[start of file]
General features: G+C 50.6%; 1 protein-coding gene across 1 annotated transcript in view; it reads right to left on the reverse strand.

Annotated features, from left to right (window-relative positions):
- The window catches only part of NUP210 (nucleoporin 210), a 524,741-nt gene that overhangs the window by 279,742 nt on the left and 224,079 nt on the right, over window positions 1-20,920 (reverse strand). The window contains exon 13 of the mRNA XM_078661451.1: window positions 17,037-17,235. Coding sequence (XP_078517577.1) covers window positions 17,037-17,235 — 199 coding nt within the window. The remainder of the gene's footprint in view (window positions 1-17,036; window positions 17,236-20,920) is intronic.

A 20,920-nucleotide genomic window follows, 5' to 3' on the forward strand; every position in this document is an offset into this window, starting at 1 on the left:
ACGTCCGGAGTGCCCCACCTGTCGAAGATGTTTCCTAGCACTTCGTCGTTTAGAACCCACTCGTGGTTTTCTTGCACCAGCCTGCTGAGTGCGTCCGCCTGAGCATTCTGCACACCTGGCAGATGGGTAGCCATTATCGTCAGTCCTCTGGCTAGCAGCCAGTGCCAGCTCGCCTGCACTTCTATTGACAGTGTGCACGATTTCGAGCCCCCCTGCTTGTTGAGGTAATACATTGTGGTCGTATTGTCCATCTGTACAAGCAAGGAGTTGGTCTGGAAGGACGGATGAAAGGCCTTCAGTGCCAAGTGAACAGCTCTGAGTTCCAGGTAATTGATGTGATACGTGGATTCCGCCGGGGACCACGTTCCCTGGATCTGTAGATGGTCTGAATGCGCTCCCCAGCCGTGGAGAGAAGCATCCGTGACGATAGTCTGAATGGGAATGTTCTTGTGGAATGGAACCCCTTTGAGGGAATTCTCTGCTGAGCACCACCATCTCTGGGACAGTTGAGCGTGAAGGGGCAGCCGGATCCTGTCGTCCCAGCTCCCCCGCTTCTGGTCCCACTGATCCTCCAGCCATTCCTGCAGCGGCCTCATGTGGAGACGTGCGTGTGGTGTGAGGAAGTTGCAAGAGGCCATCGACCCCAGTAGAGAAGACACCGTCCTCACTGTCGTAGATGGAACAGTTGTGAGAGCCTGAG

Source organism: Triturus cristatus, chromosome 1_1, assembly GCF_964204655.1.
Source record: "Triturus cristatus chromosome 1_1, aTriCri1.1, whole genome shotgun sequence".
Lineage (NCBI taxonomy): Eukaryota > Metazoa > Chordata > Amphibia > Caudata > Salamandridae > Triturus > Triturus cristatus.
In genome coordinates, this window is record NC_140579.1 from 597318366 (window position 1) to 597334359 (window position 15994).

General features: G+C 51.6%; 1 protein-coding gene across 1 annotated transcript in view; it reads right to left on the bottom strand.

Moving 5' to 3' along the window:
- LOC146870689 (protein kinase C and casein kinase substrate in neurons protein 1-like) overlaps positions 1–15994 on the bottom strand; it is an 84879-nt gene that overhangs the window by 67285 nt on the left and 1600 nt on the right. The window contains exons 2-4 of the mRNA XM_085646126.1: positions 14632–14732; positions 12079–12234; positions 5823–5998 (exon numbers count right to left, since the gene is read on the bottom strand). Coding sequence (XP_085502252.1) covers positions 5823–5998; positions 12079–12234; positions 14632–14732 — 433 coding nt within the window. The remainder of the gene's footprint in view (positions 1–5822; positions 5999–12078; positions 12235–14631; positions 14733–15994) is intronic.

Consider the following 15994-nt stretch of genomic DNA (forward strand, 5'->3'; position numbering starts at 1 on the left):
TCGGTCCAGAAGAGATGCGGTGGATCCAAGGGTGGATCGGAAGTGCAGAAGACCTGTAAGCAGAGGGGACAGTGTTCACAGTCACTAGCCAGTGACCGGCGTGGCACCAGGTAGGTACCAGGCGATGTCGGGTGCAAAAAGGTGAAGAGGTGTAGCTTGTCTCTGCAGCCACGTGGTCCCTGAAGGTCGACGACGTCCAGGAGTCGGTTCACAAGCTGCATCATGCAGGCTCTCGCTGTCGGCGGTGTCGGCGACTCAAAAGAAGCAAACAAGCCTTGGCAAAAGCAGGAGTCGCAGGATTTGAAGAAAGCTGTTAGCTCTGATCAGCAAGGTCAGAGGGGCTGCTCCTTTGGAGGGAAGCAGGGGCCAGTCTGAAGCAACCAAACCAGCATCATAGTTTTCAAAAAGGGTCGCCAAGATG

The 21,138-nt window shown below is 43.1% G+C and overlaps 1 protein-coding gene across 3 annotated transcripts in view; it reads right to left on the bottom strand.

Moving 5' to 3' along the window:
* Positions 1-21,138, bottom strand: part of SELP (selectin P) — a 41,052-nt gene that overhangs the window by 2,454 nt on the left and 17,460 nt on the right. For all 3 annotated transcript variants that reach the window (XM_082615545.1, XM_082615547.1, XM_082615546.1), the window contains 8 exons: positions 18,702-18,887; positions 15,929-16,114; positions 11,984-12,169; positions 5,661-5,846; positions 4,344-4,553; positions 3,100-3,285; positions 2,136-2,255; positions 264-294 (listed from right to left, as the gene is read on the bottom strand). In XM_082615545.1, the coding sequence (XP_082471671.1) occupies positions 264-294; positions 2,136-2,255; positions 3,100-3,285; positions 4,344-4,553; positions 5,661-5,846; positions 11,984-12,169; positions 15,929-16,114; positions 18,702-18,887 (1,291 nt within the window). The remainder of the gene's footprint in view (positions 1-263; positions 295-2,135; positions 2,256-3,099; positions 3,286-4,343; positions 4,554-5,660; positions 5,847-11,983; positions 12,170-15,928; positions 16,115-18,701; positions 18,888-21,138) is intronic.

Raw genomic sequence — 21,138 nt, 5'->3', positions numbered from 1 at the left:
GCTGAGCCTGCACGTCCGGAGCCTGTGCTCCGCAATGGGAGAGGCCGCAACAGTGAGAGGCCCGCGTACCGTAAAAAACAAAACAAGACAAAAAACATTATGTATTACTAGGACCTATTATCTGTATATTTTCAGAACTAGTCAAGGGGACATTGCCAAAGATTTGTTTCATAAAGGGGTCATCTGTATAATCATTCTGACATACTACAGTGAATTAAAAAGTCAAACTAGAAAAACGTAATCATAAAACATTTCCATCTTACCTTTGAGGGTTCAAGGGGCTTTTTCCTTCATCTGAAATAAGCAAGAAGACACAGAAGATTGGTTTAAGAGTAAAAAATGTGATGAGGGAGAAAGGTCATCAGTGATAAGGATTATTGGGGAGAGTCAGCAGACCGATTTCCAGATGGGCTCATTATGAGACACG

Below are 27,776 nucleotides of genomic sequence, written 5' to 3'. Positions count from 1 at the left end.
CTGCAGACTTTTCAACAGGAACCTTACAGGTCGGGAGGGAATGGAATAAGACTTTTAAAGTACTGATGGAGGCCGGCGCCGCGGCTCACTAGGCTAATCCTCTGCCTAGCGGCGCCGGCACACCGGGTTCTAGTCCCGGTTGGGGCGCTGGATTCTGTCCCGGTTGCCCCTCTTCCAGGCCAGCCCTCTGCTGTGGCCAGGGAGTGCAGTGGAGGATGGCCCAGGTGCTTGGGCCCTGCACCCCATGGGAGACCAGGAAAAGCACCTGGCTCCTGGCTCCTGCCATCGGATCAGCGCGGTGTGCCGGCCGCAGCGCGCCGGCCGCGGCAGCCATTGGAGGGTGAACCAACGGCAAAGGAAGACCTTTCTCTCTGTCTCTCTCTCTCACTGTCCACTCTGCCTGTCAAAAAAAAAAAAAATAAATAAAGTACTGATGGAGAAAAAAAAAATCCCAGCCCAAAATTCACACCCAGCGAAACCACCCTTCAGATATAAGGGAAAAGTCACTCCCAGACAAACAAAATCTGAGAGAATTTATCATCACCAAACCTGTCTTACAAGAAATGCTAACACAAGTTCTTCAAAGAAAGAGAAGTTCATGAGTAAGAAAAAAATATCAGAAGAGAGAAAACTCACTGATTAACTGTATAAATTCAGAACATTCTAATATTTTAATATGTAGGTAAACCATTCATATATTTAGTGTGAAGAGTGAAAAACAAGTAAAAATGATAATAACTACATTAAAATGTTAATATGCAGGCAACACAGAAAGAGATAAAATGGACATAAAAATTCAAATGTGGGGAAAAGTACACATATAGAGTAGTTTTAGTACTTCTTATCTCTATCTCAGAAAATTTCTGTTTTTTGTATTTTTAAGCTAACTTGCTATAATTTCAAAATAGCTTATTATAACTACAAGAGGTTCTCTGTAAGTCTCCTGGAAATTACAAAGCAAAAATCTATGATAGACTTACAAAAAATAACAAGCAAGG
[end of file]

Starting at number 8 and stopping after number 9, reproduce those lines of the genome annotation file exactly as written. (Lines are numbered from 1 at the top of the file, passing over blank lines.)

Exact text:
Lineage (NCBI taxonomy): Eukaryota > Metazoa > Chordata > Amphibia > Caudata > Salamandridae > Triturus > Triturus cristatus.
In genome coordinates, this window is record NC_140579.1 from 597318366 (window position 1) to 597334359 (window position 15994).